“Why is my antiperspirant not working?” If you have asked yourself this question recently, then you likely encountered a sweat break-through on more than one occasion. You may be baffled when your tried-and-true antiperspirant doesn’t work anymore. Keep reading to learn what makes antiperspirant work, why it stops working, and what to do to remedy the situation.
The main purpose of antiperspirant is to prevent (or block) sweat. A high concentration of the body's hundreds of thousands of sweat glands can be found in the armpits. Our sweat glands regulate body temperature, and they can activate for various reasons. Most people sweat from physical exertion, hot or humid weather, stress, or anxiety. But for others, sweating can be excessive and uncontrollable.
Antiperspirants stop sweat by blocking (or plugging) the sweat glands. Most conventional antiperspirants contain aluminum salts, which morph into a gel and coat the sweat glands. Once the sweat glands are coated, the amount of sweat released is reduced.
Most of us shower in the morning and swipe on antiperspirant after drying off. Yet, this conventional way of applying antiperspirant may be why it seems like your antiperspirant doesn’t work.
In general, people sweat the least when they sleep. The body is inactive, in a climate-controlled environment, and free from stress... conditions that usually trigger sweat.
Because of this, applying antiperspirant at night to clean skin allows the formula to work while you sleep. It also has less chance of washing away from sweat.
Even though antiperspirants have the same goal, not all are created equal. Sometimes the product you’ve used for years just stops working. This may be a minor change in the formula, or it could be that you are sweating more than you used to.
First of all, make sure you are using antiperspirant - not deodorant - to stop sweat. As we previously explained, antiperspirant contains aluminum salts specifically to stop or reduce sweat. Conversely, deodorant is designed to combat underarm odor.
Secondly, find an antiperspirant formulated to treat your level of sweat production. If you are sweating more than usual, then look for products with higher levels of aluminum chloride. Many times these over-the-counter products are labeled “clinical strength,” which are available without a prescription.
Lastly, if a clinical strength antiperspirant doesn’t work, then ask your doctor about a prescription-strength antiperspirant.
We’re not talking about wearing turtlenecks in the summertime. We’re talking about wearing clothing that traps heat or moisture and does not ventilate. Additionally, clothing that is too tight may also contribute to excessive sweating.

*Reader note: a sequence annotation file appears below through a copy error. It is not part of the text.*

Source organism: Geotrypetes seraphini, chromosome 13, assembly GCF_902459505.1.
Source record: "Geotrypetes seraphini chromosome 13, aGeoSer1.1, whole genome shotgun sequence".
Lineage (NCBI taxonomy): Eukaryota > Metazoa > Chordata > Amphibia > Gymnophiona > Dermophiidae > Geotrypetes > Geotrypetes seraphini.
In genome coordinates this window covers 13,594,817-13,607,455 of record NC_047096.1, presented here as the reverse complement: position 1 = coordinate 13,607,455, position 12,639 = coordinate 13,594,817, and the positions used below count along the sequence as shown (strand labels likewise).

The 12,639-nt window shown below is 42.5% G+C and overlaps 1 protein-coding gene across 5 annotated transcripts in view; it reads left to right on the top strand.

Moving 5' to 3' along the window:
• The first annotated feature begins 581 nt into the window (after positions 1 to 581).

Wear natural fabrics, such as cotton, linen, and wool, because they are breathable. Breathable fabrics allow air to circulate, heat to escape your body, and moisture to dry out. Look for clothing that is made from lightweight or thin natural fabrics. They are more likely to absorb moisture and draw it away from your skin. This allows your body to cool off.
In addition to wearing natural fabrics, try an Ejis sweat proof undershirt (buy in our shop or on Amazon) to stop sweat from reaching your clothes. The underarm sweat proof protection is all one piece, which helps prevent leakage.
You're probably already familiar with the effects of stress and anxiety. However, when your levels of stress and anxiety increase, your body temperature increases too which can make you sweat more. (In fact, nervous or stress sweat makes the body secrete about 30 times more sweat than normal.)
Conversely, when you sweat a lot, your anxiety may increase because you feel embarrassed or self-conscious about it around other people.
If you sweat more when you are stressed or anxious, look for ways to relax. Here are some suggestions:
It can be problematic when your antiperspirant doesn't work. Thankfully there are ways to figure out why and what to do about it. Make sure you’re covered at all times by wearing an Ejis sweat proof undershirt. Our sweat proof protection will keep your dress shirt dry even if your antiperspirant doesn’t.
If you’re struggling with butt sweat, we feel your pain and discomfort. It’s hard to talk about, and it can be even harder to find good resources on dealing with butt sweat. That’s why we’ve put together this quick guide on butt sweat – and how to prevent it. With these eight ways to stop, reduce, and hide butt sweat, you’ll be able to take control of the situation and improve your comfort and confidence as a result.